As I have noted before, the thoughtful new Secretary to the Ministry of Resettlement remarked, at a seminar at the Officer Career Development Centre in Buttala, that Nation Building needed much more attention, to complement the State Building that is proceeding relatively well. His Ministry, along with the Bureau of the Commissioner General for Rehabilitation and the Presidential Task Force for the North and the Ministry of Economic Development, have amply allayed the fears expressed in 2009, that were claimed to be the reason for the Resolution brought against us in Geneva.

The displaced who were at Manik Farm have been resettled, and the former combatants have been released after rehabilitation. This has been done under much better conditions and more swiftly than elsewhere in the world. Economic activity is at a higher level in the Wanni than ever before, helped along by remarkable infrastructural development. That extends to schools and hospitals and other basic requirements, which are available now at a higher standard than ever before in the area.

But there are still problems, and the mutual satisfaction and trust that Reconciliation requires are still inadequate. To remedy this there is need of concerted action, and the Secretary, who has obviously studied and understood the problem, noted that fulfilment of both the LLRC and the Human Rights Action Plans would go a long way towards Building a Nation.

Why are we slow on this? The answer has much to do with the fact that we have little understanding of the need for structures to ensure coherent activity. The practice that has arisen, because of what is termed political necessity, of multiplying entities has led to a general belief that the structures that exist are mere formalities, and the real business of government is conducted by the efficient working on their own.

Unfortunately, because there are not so many efficient people around, they get overwhelmed, and are unable to fulfil everything they take on. The problem is compounded by the fact that, at lower levels in the public service, there is less willingness to take decisions. Even though there are many able people, the system does not encourage them to work on their own initiative to achieve results. The exception that proves the rule is the military, with its entrenched systems of planning and accountability, which is why the UDA is now such a spectacular success. But replicating this elsewhere is difficult.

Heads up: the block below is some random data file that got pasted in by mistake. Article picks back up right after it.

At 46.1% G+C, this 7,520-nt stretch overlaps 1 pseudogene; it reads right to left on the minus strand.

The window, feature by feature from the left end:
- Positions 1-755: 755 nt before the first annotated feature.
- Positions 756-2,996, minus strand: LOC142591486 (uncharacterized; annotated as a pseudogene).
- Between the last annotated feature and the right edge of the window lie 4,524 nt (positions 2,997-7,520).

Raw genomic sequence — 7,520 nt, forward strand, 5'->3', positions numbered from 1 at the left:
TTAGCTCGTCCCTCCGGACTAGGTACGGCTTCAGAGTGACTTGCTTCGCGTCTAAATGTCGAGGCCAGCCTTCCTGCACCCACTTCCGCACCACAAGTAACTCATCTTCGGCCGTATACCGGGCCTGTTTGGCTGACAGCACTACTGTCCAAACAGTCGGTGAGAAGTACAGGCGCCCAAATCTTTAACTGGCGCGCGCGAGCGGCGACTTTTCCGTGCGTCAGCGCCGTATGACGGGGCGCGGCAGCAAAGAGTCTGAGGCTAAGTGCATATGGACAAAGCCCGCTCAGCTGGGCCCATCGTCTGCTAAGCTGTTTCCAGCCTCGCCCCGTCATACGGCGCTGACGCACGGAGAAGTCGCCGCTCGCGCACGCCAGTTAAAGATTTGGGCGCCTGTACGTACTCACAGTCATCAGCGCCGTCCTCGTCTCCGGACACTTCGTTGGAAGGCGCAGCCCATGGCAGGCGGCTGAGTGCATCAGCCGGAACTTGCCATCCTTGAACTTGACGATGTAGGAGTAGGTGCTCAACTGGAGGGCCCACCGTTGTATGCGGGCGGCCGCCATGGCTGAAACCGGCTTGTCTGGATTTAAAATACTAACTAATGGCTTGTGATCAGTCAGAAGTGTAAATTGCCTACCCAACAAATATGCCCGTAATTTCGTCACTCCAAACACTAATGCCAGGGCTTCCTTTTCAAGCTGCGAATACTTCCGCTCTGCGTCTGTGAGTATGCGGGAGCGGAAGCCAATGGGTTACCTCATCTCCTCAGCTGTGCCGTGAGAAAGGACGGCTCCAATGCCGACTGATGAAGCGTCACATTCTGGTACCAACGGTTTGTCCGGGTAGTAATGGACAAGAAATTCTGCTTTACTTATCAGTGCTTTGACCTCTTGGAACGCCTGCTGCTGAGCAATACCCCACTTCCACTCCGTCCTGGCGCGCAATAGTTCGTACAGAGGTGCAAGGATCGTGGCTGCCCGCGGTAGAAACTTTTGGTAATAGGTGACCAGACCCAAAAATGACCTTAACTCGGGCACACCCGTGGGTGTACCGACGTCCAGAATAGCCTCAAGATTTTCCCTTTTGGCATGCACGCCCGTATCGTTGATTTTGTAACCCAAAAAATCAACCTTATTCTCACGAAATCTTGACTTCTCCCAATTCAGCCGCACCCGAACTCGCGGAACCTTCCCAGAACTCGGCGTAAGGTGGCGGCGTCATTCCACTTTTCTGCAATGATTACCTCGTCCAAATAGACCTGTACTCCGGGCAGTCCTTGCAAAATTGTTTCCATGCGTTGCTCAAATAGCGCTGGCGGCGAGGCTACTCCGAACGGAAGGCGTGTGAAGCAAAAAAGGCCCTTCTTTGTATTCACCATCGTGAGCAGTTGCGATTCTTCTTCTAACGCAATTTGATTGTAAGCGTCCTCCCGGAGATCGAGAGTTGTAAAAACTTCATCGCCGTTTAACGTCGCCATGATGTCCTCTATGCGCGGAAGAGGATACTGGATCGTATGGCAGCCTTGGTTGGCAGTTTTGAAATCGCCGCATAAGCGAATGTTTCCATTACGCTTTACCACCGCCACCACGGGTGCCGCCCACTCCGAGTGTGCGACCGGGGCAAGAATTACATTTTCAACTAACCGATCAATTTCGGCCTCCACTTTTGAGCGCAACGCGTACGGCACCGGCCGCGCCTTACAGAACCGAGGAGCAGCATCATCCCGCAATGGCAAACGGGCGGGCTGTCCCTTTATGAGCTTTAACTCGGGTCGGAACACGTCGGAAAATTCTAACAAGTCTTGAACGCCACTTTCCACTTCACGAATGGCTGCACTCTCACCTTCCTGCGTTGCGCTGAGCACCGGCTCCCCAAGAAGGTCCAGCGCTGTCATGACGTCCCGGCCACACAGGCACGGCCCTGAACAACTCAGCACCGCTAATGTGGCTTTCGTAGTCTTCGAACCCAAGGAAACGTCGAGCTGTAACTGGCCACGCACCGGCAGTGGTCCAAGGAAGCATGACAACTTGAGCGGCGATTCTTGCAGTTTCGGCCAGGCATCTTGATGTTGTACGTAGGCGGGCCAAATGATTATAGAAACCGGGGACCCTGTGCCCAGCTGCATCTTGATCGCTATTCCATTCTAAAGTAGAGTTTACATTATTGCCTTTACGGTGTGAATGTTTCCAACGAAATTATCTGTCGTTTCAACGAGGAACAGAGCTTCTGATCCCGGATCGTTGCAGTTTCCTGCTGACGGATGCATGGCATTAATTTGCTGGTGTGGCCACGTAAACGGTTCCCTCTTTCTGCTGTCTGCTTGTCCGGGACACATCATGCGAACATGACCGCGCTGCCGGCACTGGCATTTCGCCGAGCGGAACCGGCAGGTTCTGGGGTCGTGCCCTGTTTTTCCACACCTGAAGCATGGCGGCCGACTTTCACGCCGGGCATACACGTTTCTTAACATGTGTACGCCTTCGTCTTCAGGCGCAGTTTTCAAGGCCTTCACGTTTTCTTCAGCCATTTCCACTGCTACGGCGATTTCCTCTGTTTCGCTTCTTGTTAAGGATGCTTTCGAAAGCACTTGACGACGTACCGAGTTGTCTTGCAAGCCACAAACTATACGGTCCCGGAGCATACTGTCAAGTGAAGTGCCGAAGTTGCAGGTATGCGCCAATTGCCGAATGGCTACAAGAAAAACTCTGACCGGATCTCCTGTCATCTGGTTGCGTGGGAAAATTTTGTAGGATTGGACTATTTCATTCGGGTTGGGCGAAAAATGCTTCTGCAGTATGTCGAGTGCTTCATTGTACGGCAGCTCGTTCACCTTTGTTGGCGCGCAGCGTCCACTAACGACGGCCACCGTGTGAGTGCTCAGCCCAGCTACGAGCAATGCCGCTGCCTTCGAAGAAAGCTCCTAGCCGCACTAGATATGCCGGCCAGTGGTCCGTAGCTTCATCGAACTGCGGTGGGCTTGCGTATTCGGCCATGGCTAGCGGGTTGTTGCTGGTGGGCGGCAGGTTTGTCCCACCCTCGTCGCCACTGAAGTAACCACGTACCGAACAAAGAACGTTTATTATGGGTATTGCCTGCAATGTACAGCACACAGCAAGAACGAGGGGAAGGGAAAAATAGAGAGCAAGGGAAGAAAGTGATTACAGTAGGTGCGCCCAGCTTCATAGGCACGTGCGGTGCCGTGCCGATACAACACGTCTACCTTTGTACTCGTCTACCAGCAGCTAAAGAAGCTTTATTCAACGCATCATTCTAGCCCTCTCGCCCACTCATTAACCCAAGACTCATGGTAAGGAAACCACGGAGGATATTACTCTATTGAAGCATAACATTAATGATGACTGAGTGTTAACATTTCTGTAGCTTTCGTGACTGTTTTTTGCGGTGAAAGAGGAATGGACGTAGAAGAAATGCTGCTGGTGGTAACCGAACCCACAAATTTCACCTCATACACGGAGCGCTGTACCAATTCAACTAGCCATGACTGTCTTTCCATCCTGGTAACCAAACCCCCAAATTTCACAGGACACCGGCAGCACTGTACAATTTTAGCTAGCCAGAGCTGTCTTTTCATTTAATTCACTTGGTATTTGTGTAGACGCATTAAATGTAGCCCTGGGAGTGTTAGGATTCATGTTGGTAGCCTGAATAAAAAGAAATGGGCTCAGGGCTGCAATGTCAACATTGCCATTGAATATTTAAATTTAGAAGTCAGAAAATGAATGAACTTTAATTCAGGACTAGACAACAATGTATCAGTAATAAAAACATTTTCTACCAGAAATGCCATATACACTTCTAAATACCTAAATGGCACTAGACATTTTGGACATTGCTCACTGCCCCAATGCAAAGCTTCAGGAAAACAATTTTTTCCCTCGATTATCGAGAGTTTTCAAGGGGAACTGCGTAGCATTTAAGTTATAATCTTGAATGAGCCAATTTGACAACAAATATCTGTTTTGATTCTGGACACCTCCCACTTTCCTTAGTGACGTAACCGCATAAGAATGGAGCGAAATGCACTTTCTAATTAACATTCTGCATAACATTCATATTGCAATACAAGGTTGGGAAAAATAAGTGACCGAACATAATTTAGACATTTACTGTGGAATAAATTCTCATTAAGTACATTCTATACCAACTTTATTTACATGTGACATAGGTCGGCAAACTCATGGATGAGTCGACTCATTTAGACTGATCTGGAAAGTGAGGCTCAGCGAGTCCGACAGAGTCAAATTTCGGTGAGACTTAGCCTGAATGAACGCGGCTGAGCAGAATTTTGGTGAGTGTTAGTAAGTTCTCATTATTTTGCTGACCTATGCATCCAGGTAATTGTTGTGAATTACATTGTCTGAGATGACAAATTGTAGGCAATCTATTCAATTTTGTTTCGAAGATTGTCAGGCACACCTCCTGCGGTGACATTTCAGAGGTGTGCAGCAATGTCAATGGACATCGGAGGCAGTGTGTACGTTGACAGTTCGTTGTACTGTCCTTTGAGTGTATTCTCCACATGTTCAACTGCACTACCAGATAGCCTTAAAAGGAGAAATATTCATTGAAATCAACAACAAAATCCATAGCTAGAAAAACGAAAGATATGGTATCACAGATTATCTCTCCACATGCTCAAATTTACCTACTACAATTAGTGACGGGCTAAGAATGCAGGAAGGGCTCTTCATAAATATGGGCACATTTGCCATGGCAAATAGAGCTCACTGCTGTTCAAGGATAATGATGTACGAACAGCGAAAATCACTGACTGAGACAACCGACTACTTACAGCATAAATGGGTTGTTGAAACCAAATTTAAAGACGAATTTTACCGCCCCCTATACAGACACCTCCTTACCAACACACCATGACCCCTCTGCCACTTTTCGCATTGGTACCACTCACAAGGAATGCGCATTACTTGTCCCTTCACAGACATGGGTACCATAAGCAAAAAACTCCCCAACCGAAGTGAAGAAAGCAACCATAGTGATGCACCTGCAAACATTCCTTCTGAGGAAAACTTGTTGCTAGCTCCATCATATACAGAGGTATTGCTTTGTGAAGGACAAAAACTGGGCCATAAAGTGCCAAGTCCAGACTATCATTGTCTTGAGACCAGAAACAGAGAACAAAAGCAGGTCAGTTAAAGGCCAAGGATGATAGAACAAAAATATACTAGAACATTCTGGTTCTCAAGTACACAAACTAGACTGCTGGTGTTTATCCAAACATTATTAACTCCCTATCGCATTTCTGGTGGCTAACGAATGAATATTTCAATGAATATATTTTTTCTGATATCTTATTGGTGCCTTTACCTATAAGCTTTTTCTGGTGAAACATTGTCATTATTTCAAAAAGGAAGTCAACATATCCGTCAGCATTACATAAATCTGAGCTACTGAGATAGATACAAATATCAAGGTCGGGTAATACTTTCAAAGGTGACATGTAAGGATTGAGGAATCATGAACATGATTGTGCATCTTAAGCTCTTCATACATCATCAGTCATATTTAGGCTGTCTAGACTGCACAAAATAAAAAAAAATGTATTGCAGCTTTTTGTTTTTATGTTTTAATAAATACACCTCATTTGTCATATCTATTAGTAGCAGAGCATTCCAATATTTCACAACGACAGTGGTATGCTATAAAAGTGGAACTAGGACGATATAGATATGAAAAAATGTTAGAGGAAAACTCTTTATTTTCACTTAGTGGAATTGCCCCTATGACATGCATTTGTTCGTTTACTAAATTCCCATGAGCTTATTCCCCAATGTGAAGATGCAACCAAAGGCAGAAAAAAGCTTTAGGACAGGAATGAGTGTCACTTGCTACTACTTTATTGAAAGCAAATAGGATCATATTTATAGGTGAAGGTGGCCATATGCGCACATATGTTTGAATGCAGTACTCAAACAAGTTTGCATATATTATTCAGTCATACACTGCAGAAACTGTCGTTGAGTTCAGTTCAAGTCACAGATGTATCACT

This I think underlies the slow progress of both Action Plans the Secretary mentioned. The lack of a Human Rights Ministry had prevented that Action Plan being finalized swiftly, even though we had done a complete draft by the end of 2009. It was only because the then Attorney General took on the responsibility of steering it through, despite much other work, that the Plan was finally adopted by Cabinet in the latter part of 2011.

With regard to the LLRC, the President has asked for an Action Plan in December 2011, but nothing was done until, after Geneva 2012, he entrusted the task to his Secretary. Despite a heavy workload, the Secretary co-opted capable people from outside and the plan was prepared. After it was adopted by Cabinet though, the Task Force that was supposed to implement it never met.

As in the case of the Inter-Ministerial Committee to implement the Interim LLRC Recommendations, this did not mean that nothing was done. With regard to the final Action Plan, an extremely able Additional Secretary in the Presidential Secretariat worked with the Line Ministries, and the record of their achievement is open to all to see on But without a proper structure, it took time for the information to be made easily available to the public, and there has been no process of taking regular stock of achievements and ensuring remedial action when things were slow. Thus we found, when the Inter-Ministerial Committee on the Human Rights Action Plan met, and discussed areas where there was overlap, that the basically very small administrative decisions necessary to deal quickly with the issue of Lands had been delayed.

We were promised that the required directions would be issued in a week, but that did not happen. This is unfortunate because, as I have seen in many Divisional meetings in the North, land continues a worrying issue. It is not a contentious issue, because most parties seem to recognize the basic principles involved – Government has a right to acquire lands it deems necessary, but it must acquire only what is necessary and due compensation must be provided – but applying these principles to individual cases needs to be done swiftly to minimize worries. In this regard I should add that the military have in general made their requests for what is needed and also for generous compensation, but the wheels of administration continue to grind slowly.

Fortunately, the Task Force to implement the LLRC Action Plan has recently been convened, and Minister Mahinda Samarasinghe, who chairs the Inter-Ministerial Committee on the Human Rights Action Plan, told me that he will have an effective counterpart. There is no formal structure and terms of responsibility, which may be a mistake, but I can also understand why the Secretary to the President continues in overall charge, given the importance of the issues to be resolved.

I hope too that the Task Force will now interact more with stakeholders, and in particular those who still feel aggrieved. Initially the President had wanted Civil Society involvement in formulating the Action Plan. This had not happened, perhaps because of the need for swift decisions, but I had been told then that Civil Society would be represented on the Task Force for implementation. Given that the Task Force did not meet, such co-option did not take place, but perhaps that deficiency too will be overcome now that a coherent process has been put in place.

Daily News Feb 15 2013 –